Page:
BT Group had grand plans to get rid of the iconic British red phone box, but for some reason it never banked on the Brits' sense of nostalgia. The company wanted to get rid of about 4,500 of its remaining 12,000 red phone booths, saying that the boxes weren't profitable anymore in this age of ubiquitous cell-phone use.
But after the uproar the announcement caused, the company grudgingly agreed to let villages and townships keep their beloved red boxes by "adopting" them for about £1 (about $1.80). Of course, that was for the box. Not a working phone inside.
A working phone costs extra -- an annual fee of £500 (about $900).
The £1 price to keep a dead phone box is generous, considering there are a couple on sale on eBay right now for about $4,000 each. But I don't buy BT's story that pay phones are a grim business in the cell phone era. The company is charging towns £500 to keep the phones working. That's far more than the £300 on average it's getting from phones under a new advertising deal.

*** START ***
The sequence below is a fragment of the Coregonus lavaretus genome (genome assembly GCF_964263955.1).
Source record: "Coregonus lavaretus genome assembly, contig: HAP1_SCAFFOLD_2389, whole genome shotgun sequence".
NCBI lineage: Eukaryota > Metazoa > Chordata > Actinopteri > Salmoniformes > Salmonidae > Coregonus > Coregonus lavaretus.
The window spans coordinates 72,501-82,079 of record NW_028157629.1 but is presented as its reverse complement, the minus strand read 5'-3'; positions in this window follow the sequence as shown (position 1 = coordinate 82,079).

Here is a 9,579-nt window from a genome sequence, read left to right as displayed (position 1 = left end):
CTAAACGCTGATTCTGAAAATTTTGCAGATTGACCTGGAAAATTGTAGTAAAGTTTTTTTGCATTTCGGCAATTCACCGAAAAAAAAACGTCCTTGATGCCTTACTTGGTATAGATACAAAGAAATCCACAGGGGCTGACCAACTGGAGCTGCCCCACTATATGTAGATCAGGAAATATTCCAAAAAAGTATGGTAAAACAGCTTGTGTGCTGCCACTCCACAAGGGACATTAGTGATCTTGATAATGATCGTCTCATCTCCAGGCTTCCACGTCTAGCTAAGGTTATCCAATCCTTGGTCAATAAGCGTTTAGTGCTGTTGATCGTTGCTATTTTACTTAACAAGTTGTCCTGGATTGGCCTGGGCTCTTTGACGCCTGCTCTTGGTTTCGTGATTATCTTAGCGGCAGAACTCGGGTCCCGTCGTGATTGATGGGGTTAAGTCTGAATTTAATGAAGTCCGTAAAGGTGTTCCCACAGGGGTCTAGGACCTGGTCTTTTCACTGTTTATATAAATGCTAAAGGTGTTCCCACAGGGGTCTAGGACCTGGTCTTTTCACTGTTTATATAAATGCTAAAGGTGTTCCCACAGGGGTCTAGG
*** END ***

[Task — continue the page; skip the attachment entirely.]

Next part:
Several models of the iconic red phone box have been produced since the first concrete box was manufactured in 1920. Architect Giles Gilbert Scott won a design contest with his domed top model, which was produced in cast iron in 1926.
Since then the red booths have become a symbol of Britain. Brits have installed them in old age homes in hopes they will help dementia victims remember more. BT has been on a slow eradication campaign for years, with many towns fighting to preseve their boxes. Seems to me there's room for both nostalgia and growth.
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